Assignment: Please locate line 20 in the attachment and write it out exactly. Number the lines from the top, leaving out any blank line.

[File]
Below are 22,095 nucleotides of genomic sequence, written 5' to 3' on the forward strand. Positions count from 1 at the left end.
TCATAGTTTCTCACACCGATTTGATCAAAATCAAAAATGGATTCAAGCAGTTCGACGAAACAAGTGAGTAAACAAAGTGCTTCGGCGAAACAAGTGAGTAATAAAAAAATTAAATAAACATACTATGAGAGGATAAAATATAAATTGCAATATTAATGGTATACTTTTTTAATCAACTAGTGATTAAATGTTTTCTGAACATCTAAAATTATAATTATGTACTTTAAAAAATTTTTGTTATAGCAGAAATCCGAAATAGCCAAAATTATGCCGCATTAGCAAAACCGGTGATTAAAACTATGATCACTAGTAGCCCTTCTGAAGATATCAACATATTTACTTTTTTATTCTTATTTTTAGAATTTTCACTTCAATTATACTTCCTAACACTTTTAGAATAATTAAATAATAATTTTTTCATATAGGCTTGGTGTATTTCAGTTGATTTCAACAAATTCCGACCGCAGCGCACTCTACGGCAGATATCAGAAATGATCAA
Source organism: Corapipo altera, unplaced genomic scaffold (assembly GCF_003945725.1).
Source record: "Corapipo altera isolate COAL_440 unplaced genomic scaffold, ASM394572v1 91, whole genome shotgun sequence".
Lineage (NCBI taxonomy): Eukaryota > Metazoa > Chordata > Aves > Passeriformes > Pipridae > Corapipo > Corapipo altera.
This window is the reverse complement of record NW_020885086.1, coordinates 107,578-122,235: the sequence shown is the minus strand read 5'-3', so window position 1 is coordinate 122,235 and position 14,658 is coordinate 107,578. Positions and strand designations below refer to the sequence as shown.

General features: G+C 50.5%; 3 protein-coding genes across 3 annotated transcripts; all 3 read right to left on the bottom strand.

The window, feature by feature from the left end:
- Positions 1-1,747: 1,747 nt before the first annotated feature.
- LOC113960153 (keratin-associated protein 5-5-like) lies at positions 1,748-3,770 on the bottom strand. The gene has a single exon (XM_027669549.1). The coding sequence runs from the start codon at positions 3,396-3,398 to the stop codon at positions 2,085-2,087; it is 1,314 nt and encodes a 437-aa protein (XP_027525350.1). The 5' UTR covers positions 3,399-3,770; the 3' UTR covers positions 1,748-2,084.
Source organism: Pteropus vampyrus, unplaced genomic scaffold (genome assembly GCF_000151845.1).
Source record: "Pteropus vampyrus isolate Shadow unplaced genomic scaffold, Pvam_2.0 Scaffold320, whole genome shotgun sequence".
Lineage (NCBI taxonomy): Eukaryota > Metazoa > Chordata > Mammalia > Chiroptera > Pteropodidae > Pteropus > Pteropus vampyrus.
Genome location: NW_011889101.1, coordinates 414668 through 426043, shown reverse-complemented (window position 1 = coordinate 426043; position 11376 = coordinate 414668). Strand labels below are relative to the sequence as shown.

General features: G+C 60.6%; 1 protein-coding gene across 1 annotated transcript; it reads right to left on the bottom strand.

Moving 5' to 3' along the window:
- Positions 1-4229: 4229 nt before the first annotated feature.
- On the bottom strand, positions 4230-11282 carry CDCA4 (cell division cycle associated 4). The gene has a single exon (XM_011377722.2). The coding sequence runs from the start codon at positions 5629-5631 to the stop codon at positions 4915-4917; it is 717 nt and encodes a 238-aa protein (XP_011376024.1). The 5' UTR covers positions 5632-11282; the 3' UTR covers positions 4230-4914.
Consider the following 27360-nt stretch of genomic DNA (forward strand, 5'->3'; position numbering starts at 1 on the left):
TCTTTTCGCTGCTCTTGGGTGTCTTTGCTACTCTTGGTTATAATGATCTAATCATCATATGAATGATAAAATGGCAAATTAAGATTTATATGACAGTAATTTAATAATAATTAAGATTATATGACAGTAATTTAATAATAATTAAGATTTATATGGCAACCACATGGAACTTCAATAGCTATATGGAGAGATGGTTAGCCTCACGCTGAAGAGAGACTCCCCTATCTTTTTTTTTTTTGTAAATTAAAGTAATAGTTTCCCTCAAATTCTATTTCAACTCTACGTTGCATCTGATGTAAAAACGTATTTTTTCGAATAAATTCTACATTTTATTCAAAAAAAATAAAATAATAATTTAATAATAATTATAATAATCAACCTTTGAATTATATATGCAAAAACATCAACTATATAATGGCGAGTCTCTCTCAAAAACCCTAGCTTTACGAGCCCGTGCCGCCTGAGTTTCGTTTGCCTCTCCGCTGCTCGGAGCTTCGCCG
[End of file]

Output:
TCTTTTCGCTGCTCTTGGGTGTCTTTGCTACTCTTGGTTATAATGATCTAATCATCATATGAATGATAAAATGGCAAATTAAGATTTATATGACAGTAATTTAATAATAATTAAGATTATATGACAGTAATTTAATAATAATTAAGATTTATATGGCAACCACATGGAACTTCAATAGCTATATGGAGAGATGGTTAGCCTCACGCTGAAGAGAGACTCCCCTATCTTTTTTTTTTTTGTAAATTAAAGTAATAGTTTCCCTCAAATTCTATTTCAACTCTACGTTGCATCTGATGTAAAAACGTATTTTTTCGAATAAATTCTACATTTTATTCAAAAAAAATAAAATAATAATTTAATAATAATTATAATAATCAACCTTTGAATTATATATGCAAAAACATCAACTATATAATGGCGAGTCTCTCTCAAAAACCCTAGCTTTACGAGCCCGTGCCGCCTGAGTTTCGTTTGCCTCTCCGCTGCTCGGAGCTTCGCCG